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Clinton Phalin’s Wild 3V-Powered 2008 Mustang Makes Nearly 1,000 RWHP With a Set of Twins
What does it say about someone if he builds an engine capable of making way better than 2,000 hp for his street car? Is he paranoid? A little crazy? Or maybe he would rather err on the side of caution.
“The engine was built to handle monster rear-wheel horsepower, so it has some of the best parts money can buy,” Clinton Phalin says with a clear eye. “Hopefully I get it right the first time around if I can. Ha!”
Then again, there’s nothing like going to a gunfight with heat-seeking missile in your back pocket.
For Phalin it’s about a lot more than bragging rights. It is a way of life, a credo to be followed. He says, “In the back of my mind I always knew that the Mustangs of the ’60s were most legendary. When Ford built the full-retro S197, it was what I considered full circle and it represented a shared enthusiasm of Mustang ownership brought together in one car. I fell in love with the car and that legendary concept. At the time, it was the only muscle car being built in the USA.”
So the path to this point is paved with Phalin’s small conquests as well as failures: 1987 and 1990 Fox sedans, a 2001 Lightning, and a 2002 GT.
Phalin drives truck for a living, and one day he was whizzing around out in the sticks. From rural Elkhorn (Wisconsin) Motors, this bone-white 2008 called out, “Come get me!” And he did. It had been more than five years since his last hot rod, so he stopped, took his time, and made a plan.
Although he lives way up north in Wisconsin, he is great friends with some influential, enterprising, and much warmer souls in Florida and Alabama. Discussion began with his friend Dale Metlika at ModMax Racing in Ft. Lauderdale (a subset of ProPower Performance Parts). Talk centered on the three-valve 4.6L engine and the inevitable horsepower tsunami. Metlika would science-out and build the backbreaker short-block. Rather than the stock aluminum cylinder case, he chose the proprietary-iron mix of the FRPP cast-iron Boss block (M-6010-BOSS50). With a renewed bore of 3.700 inches and a stroke of 3.800, he put together an exclusive 327ci parcel composed of a Kellogg forged steel crankshaft, 9.5:1 CP pistons, and Carrillo H-beam connecting rods, all of it a supreme hedge against the ravages of savage boost.
Metlika continued the build with an MMR windage tray and an SVO billet pump beneath the stock oil pan. He slipped in a Comp hydraulic roller (229/228 degrees duration at 0.050; 0.523/0.556 inch lift). The cylinder heads went to his buddy Kris Starnes (Racing) in Hastings, Florida, for porting and other pertinent modifications, including Ferrea Competition Plus 1.378-inch intake valves and 1.550-inch exhausts.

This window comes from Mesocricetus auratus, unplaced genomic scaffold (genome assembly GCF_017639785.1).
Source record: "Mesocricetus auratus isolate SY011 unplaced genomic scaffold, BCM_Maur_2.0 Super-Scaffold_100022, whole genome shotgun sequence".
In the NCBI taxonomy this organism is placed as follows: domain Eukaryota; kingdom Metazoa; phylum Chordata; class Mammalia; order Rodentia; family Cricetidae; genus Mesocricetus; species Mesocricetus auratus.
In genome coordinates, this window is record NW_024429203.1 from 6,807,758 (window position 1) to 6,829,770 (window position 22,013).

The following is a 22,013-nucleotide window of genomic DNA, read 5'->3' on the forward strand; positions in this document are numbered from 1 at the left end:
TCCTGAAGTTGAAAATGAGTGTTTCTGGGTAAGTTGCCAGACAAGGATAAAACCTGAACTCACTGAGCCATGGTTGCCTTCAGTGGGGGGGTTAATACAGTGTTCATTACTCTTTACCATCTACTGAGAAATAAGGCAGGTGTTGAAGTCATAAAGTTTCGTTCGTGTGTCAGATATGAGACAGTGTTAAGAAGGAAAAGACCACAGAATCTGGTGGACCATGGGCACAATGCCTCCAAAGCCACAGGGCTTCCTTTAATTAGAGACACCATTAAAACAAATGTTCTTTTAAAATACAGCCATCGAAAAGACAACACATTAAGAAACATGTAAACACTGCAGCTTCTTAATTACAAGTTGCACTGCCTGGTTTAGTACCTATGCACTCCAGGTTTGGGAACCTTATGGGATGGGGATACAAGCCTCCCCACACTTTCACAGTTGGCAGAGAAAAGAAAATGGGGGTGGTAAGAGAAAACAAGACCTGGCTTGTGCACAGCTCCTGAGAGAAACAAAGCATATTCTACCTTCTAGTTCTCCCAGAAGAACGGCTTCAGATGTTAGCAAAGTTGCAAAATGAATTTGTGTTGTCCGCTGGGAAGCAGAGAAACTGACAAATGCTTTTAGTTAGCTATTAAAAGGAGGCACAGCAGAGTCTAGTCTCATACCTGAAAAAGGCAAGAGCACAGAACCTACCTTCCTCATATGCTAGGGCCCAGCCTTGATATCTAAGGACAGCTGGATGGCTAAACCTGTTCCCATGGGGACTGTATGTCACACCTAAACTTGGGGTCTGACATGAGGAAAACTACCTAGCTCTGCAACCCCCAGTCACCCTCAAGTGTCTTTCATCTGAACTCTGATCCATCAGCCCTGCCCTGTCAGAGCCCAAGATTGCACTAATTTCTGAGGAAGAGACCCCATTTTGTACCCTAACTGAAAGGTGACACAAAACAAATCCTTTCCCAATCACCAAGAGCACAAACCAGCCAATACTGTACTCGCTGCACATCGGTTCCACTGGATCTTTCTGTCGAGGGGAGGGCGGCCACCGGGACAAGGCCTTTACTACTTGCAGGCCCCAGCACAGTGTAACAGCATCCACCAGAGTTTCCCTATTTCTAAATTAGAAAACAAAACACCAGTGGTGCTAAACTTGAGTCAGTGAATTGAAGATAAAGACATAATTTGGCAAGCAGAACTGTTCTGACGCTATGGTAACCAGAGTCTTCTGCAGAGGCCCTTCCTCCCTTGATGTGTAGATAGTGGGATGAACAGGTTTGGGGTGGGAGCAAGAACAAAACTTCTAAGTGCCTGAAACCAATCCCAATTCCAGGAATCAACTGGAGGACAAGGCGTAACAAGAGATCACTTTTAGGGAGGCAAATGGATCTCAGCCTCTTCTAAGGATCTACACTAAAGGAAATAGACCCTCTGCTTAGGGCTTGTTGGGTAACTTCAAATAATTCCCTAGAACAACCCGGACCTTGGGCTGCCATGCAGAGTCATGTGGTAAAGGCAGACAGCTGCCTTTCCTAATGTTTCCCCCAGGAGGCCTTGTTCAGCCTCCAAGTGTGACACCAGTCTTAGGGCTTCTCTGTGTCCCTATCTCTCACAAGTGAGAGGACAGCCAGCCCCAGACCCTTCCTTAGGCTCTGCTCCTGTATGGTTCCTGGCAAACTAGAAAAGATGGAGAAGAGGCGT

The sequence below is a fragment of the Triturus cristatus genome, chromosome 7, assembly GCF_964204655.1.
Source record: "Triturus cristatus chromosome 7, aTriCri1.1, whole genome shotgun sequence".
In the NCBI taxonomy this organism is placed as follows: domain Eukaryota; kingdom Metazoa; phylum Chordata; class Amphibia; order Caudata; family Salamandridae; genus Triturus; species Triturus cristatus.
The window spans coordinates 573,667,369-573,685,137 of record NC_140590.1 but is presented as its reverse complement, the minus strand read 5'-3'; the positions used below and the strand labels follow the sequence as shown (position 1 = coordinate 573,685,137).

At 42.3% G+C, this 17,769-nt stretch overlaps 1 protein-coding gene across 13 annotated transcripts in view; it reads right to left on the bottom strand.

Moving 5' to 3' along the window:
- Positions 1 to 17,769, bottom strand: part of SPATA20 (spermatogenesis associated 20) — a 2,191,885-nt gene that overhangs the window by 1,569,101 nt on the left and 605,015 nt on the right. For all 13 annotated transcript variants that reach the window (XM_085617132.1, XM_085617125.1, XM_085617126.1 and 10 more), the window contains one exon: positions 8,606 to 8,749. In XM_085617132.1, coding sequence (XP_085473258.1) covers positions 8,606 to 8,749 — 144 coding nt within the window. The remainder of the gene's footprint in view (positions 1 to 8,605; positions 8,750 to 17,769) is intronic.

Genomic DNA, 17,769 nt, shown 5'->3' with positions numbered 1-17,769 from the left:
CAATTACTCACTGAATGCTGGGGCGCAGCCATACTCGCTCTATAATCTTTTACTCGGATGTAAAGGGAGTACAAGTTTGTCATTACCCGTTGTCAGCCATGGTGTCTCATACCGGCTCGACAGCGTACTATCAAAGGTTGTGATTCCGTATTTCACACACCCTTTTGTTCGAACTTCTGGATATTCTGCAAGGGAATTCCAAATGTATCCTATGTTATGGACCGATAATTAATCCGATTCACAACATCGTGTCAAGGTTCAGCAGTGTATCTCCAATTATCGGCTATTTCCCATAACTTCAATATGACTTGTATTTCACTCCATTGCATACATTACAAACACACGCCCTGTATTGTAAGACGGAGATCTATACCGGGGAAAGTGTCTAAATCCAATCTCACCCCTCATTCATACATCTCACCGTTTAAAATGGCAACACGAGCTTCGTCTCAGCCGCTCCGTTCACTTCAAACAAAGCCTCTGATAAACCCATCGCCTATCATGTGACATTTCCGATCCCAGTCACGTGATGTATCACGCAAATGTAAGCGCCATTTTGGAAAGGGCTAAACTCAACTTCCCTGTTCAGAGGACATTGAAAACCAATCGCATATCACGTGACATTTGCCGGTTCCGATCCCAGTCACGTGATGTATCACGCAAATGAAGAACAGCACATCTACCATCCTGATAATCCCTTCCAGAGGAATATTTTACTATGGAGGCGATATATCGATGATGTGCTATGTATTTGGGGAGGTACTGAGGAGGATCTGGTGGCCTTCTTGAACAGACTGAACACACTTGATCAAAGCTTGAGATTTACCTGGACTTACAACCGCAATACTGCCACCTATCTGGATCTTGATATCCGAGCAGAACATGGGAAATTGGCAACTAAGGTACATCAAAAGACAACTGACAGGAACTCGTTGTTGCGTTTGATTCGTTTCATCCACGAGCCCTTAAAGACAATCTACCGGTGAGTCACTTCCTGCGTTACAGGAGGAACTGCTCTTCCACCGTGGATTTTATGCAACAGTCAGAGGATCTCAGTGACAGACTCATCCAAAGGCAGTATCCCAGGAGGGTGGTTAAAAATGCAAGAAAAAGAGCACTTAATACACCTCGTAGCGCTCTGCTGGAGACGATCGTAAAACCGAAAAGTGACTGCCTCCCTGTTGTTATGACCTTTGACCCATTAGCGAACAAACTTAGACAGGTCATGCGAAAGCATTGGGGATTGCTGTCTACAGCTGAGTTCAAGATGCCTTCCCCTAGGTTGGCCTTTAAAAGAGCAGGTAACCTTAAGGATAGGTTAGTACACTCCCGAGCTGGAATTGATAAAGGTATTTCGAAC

Now the reason for that tough rotating assembly is a Turbo Horsepower Technology twin-hairdryer application, one that jams 992 hp and 939 lb-ft to the Mustang’s back feet. For now, boost has been set at 18 psi. Metlika enhanced the system with a MMR sheetmetal intake manifold, an L&M throttle-body, an HPX mass air meter, three Walbro 450-lb/hr pumps monitored by a MagnaFuel Pro Star regulator, and a 4-inch-thick air-to-air aftercooler.
To ignite the cloud of minute droplets, Metlika used a factory engine controller with HP tuning software, WeaponX pencil-style coils, and NGK spark plugs. The 327 runs with custom-built stanchions for the turbochargers, a 3-inch tract, an X-pipe, and Granatelli mufflers. In addition, Phalin linked the system with exhaust cutouts. Then the show was moved briefly to West Bend Dyno (West Bend, Wisconsin) and its savvy, attentive crew for the proof-at-the-pavement phase.
Metlika lassoed the grunt with a Centerforce DYAD twin-disc system on a billet steel flywheel. G-Force Transmissions built the Tremec 3650 five-speed, strapped an MGW shifter on it, and followed the line with an aluminum prop shaft. The 8.8-inch rearend was fitted with an Auburn limited-slip and 3.55:1 cogs, and the original 31-spline axleshafts were left in place.
Phalin’s intention was going like hell in a straight line, so the chassis modifications reflect that. With the exception of the Eibach coils, the front suspension is factory stock; the rear needs more, though, so UMI control arms, Eibach coils, and a Steeda adjustable Panhard rod are in there. With nearly 1,000 lb-ft of greedy grunt creaking the Mustang’s bones, Metlika did not hesitate to firm the carcass up with a QA1 strut tower brace and tie the whole thing together with Steeda frame connecters.
As for the frictional components, Phalin specified 18x8.5 and 18x10 Metal FX model MFX10 rims and settled them with 255/35 and 285/30 tires. Burning down excess energy is left to the Aerospace Components. The front is squeezed by four-piston pots on a 13-inch rotor; the rear is handled by an 11 3/4-inch-diameter version coerced by four-piston calipers.
For the exterior phase, the Mustang went to Star Craft Conversions in Birmingham, Alabama, to receive Southern Comfort SCX carbon parts—hood, spoiler, and ground effects—and to terrorize the perfect Performance White paint with black widows and Shelby Vapor Silver stripes. Star Craft went to the interior as well, buffing it out with a Cipher harness anchor bar and five-point belts. Star Craft plastered the A-pillar with a three-hole nacelle holding FRPP gauges.
Phalin’s take on the whole thing: “The car handles very well. The suspension and chassis provide a firm grip on the road. The engine is very docile under normal driving conditions. . . but it unleashes insane power if provoked.”
We really like erring on the side of caution—and that heat-seeking missile insane power thing.